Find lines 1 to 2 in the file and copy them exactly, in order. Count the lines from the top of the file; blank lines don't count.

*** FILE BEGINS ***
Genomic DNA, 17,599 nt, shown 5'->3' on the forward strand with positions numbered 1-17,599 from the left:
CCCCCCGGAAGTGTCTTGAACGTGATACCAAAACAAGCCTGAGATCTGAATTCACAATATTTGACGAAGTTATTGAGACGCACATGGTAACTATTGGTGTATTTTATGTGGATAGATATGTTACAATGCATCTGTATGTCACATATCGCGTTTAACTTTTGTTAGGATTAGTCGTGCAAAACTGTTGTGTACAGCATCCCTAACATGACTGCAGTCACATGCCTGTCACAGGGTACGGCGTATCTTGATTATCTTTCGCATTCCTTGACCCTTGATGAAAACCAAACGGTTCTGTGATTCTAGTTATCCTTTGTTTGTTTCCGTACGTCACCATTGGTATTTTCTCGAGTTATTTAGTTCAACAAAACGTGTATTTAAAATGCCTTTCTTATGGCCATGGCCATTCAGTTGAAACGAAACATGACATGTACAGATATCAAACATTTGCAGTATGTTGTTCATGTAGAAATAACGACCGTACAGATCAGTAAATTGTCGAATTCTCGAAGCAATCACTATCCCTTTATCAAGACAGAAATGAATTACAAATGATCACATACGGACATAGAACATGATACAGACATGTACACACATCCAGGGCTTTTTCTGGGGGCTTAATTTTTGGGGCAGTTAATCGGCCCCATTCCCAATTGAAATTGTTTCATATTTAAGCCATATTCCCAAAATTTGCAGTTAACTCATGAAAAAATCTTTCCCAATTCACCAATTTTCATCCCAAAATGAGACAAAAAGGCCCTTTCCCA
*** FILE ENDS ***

Genomic DNA, 17,599 nt, shown 5'->3' on the forward strand with positions numbered 1-17,599 from the left:
CCCCCCGGAAGTGTCTTGAACGTGATACCAAAACAAGCCTGAGATCTGAATTCACAATATTTGACGAAGTTATTGAGACGCACATGGTAACTATTGGTGTATTTTATGTGGATAGATATGTTACAATGCATCTGTATGTCACATATCGCGTTTAACTTTTGTTAGGATTAGTCGTGCAAAACTGTTGTGTACAGCATCCCTAACATGACTGCAGTCACATGCCTGTCACAGGGTACGGCGTATCTTGATTATCTTTCGCATTCCTTGACCCTTGATGAAAACCAAACGGTTCTGTGATTCTAGTTATCCTTTGTTTGTTTCCGTACGTCACCATTGGTATTTTCTCGAGTTATTTAGTTCAACAAAACGTGTATTTAAAATGCCTTTCTTATGGCCATGGCCATTCAGTTGAAACGAAACATGACATGTACAGATATCAAACATTTGCAGTATGTTGTTCATGTAGAAATAACGACCGTACAGATCAGTAAATTGTCGAATTCTCGAAGCAATCACTATCCCTTTATCAAGACAGAAATGAATTACAAATGATCACATACGGACATAGAACATGATACAGACATGTACACACATCCAGGGCTTTTTCTGGGGGCTTAATTTTTGGGGCAGTTAATCGGCCCCATTCCCAATTGAAATTGTTTCATATTTAAGCCATATTCCCAAAATTTGCAGTTAACTCATGAAAAAATCTTTCCCAATTCACCAATTTTCATCCCAAAATGAGACAAAAAGGCCCTTTCCCA